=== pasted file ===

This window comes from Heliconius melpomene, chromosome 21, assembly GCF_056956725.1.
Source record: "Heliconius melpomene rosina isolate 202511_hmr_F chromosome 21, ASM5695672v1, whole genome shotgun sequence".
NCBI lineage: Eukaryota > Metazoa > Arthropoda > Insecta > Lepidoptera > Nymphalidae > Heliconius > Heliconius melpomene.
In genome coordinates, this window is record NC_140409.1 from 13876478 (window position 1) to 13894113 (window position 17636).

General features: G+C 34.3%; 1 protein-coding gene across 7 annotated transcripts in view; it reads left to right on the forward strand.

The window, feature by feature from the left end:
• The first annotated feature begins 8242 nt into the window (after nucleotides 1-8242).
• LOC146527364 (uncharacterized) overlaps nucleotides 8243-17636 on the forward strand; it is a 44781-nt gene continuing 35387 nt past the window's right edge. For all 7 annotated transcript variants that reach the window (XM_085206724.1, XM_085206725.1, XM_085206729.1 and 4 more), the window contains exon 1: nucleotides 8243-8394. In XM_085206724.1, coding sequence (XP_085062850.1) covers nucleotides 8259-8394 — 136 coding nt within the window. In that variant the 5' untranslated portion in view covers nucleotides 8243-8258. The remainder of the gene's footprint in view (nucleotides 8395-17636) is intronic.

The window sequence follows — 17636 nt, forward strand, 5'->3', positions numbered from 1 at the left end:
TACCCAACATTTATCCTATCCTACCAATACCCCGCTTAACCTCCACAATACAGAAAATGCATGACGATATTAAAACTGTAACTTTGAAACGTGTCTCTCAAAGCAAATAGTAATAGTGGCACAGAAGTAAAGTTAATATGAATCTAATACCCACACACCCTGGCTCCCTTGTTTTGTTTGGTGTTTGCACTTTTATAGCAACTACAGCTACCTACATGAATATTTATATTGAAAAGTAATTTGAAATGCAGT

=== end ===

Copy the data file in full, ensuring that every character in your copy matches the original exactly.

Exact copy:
This window comes from Heliconius melpomene, chromosome 21, assembly GCF_056956725.1.
Source record: "Heliconius melpomene rosina isolate 202511_hmr_F chromosome 21, ASM5695672v1, whole genome shotgun sequence".
NCBI lineage: Eukaryota > Metazoa > Arthropoda > Insecta > Lepidoptera > Nymphalidae > Heliconius > Heliconius melpomene.
In genome coordinates, this window is record NC_140409.1 from 13876478 (window position 1) to 13894113 (window position 17636).

General features: G+C 34.3%; 1 protein-coding gene across 7 annotated transcripts in view; it reads left to right on the forward strand.

The window, feature by feature from the left end:
• The first annotated feature begins 8242 nt into the window (after nucleotides 1-8242).
• LOC146527364 (uncharacterized) overlaps nucleotides 8243-17636 on the forward strand; it is a 44781-nt gene continuing 35387 nt past the window's right edge. For all 7 annotated transcript variants that reach the window (XM_085206724.1, XM_085206725.1, XM_085206729.1 and 4 more), the window contains exon 1: nucleotides 8243-8394. In XM_085206724.1, coding sequence (XP_085062850.1) covers nucleotides 8259-8394 — 136 coding nt within the window. In that variant the 5' untranslated portion in view covers nucleotides 8243-8258. The remainder of the gene's footprint in view (nucleotides 8395-17636) is intronic.

The window sequence follows — 17636 nt, forward strand, 5'->3', positions numbered from 1 at the left end:
TACCCAACATTTATCCTATCCTACCAATACCCCGCTTAACCTCCACAATACAGAAAATGCATGACGATATTAAAACTGTAACTTTGAAACGTGTCTCTCAAAGCAAATAGTAATAGTGGCACAGAAGTAAAGTTAATATGAATCTAATACCCACACACCCTGGCTCCCTTGTTTTGTTTGGTGTTTGCACTTTTATAGCAACTACAGCTACCTACATGAATATTTATATTGAAAAGTAATTTGAAATGCAGT